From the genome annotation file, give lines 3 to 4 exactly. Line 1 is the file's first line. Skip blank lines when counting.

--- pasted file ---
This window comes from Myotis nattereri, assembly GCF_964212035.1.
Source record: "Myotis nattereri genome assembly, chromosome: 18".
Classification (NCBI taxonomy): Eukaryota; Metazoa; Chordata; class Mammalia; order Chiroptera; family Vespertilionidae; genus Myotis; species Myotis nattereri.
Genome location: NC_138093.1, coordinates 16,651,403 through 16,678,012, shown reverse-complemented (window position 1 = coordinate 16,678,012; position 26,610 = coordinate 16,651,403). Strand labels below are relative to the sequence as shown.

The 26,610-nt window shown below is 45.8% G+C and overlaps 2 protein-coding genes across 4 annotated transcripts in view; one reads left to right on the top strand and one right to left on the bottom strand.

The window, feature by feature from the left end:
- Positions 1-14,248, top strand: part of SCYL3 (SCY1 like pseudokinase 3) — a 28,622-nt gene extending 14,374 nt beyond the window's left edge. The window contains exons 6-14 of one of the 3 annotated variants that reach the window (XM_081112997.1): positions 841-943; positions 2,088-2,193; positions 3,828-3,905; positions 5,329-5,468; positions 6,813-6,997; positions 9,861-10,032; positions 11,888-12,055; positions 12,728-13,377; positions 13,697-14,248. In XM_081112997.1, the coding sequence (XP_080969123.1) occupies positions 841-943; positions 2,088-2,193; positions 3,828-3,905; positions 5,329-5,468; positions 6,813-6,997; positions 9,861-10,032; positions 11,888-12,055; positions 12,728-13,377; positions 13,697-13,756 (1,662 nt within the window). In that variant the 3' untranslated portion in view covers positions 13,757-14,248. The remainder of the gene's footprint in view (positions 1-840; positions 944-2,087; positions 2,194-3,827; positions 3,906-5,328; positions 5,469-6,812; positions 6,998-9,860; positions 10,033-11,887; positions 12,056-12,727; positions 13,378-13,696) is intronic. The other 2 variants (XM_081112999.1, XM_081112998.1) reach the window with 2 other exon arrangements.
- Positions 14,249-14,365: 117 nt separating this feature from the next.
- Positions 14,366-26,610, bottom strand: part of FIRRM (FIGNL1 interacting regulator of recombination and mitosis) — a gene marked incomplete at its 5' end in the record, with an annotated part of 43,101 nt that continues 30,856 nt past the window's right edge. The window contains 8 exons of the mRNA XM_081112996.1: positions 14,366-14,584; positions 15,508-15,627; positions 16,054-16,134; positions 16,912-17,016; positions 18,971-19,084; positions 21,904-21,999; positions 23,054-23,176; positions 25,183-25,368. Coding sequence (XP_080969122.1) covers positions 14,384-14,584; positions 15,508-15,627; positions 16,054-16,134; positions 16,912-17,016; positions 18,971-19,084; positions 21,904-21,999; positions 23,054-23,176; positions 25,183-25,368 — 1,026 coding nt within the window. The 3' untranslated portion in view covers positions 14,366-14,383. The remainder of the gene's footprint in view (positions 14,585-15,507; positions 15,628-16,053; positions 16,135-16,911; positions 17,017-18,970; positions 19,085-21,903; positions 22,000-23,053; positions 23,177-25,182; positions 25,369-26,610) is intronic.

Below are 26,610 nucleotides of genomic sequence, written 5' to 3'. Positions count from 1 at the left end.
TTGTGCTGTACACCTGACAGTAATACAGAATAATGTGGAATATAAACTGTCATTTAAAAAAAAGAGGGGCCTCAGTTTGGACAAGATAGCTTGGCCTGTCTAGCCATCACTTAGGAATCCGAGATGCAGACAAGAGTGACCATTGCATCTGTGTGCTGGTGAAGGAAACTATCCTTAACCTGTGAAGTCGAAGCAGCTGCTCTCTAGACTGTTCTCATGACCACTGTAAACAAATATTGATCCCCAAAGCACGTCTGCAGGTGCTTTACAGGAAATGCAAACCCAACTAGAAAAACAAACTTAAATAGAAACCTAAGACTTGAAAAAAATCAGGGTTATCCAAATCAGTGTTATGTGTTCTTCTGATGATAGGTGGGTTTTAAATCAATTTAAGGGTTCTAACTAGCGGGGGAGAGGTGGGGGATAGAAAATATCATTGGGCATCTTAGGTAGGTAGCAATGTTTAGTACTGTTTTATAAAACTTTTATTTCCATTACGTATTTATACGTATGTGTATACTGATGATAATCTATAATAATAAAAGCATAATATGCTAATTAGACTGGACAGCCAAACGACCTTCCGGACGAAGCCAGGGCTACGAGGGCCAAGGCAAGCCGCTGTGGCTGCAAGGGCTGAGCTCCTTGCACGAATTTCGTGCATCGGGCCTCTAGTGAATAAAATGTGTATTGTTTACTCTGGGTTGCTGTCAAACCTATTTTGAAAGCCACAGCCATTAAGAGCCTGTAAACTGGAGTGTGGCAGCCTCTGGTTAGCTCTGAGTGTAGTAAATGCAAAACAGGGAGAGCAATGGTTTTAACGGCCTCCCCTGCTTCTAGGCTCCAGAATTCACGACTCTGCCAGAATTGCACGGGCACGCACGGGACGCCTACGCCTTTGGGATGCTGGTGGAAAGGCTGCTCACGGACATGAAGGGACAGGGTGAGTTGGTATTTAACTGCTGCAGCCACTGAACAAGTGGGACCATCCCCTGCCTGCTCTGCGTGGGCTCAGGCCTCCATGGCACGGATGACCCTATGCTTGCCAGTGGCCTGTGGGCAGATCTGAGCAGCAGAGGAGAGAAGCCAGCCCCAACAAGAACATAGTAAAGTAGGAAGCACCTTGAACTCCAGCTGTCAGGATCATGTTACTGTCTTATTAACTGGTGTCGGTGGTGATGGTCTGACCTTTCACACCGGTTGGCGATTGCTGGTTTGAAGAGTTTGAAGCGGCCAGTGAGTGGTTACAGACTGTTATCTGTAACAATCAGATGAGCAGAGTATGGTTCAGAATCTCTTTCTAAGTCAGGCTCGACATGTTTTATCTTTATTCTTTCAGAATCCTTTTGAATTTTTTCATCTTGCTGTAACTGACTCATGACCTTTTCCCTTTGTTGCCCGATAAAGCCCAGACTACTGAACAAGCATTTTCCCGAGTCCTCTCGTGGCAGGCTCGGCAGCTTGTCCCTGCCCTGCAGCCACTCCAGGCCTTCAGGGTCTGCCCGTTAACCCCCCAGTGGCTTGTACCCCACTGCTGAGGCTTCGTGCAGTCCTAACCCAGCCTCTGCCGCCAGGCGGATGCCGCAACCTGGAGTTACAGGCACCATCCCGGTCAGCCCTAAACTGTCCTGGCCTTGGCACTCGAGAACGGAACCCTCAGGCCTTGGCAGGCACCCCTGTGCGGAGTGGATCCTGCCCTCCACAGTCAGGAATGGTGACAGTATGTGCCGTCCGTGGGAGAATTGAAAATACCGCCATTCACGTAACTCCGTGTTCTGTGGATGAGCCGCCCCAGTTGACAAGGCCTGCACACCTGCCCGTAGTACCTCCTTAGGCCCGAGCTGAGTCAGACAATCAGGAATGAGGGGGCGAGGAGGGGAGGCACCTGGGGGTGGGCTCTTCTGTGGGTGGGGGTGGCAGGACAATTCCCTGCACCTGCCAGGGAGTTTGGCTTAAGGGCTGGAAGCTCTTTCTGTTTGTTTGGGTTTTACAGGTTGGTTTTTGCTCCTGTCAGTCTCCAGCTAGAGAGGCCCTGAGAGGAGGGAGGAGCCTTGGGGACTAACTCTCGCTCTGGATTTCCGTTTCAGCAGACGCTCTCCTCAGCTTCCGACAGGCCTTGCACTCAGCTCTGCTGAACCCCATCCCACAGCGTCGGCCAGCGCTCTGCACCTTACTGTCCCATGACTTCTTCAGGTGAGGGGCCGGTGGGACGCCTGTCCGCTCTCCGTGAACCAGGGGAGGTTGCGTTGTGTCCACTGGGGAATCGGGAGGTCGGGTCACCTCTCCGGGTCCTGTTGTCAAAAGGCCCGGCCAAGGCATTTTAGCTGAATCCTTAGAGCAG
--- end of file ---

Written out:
Classification (NCBI taxonomy): Eukaryota; Metazoa; Chordata; class Mammalia; order Chiroptera; family Vespertilionidae; genus Myotis; species Myotis nattereri.
Genome location: NC_138093.1, coordinates 16,651,403 through 16,678,012, shown reverse-complemented (window position 1 = coordinate 16,678,012; position 26,610 = coordinate 16,651,403). Strand labels below are relative to the sequence as shown.